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Mechanisms of axonal RNA transport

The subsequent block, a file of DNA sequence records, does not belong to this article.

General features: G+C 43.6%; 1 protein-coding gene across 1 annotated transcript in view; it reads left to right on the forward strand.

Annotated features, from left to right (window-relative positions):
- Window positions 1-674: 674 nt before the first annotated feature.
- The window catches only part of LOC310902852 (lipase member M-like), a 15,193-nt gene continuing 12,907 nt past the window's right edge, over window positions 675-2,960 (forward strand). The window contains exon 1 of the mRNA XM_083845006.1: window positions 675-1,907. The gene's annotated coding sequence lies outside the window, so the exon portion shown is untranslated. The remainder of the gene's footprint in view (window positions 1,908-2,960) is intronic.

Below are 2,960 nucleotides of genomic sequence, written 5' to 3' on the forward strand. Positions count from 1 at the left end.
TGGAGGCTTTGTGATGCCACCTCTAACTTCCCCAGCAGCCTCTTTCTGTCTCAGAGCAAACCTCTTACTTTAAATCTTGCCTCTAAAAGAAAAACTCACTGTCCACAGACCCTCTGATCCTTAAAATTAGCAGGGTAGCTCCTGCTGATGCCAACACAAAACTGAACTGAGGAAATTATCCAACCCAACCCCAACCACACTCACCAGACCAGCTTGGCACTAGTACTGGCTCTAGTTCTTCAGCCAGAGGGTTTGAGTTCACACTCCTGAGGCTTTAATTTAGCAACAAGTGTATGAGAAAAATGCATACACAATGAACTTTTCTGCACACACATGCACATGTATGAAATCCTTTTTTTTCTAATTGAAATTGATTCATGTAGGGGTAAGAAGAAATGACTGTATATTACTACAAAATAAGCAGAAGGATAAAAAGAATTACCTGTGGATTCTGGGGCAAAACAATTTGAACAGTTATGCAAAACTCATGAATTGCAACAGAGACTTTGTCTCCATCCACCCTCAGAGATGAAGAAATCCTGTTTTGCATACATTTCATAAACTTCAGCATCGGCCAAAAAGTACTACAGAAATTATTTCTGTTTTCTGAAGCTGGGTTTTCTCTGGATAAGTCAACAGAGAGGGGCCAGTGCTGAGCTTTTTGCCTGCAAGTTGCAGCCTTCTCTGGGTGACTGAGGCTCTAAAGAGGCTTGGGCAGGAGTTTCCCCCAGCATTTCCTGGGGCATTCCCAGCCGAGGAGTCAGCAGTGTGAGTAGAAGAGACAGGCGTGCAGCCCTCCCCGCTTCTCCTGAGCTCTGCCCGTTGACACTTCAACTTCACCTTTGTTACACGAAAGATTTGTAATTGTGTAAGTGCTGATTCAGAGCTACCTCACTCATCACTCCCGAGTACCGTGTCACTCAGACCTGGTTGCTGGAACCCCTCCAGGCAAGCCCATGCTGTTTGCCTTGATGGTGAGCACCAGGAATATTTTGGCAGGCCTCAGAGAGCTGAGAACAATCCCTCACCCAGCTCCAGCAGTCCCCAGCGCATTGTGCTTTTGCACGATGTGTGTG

The objective of this study is to determine how the capacity for localized protein synthesis in axons is altered by injury. In the peripheral nervous system, localized protein synthesis can be triggered by axotomy and lack of capacity for localized protein synthesis may contribute to failed regeneration of axons in the central nervous system (CNS). Here we are focusing on the role of RNA binding proteins (RBPs) in delivering mRNAs into axons. From ongoing studies in our and other labs, it is now obvious that transport of mRNAs is regulated by both exogenous and endogenous mechanisms. We hope to determine whether injury changes the capacity for localization of axonal mRNAs through altered expression or altered activity of its RBPs. These studies will provide a unique molecular view of how the capability for axonal mRNA localization and localized translation contributes to axonal regeneration. These studies are 2 pronged. First, to identify the axonal RNA localization elements within the 3’UTR using conserved sequence and structural motif bioinformatic analyses. Second, to identify the proteins that bind to these cis elements, and test whether injury alters their levels or the ability to interact with their target mRNAs.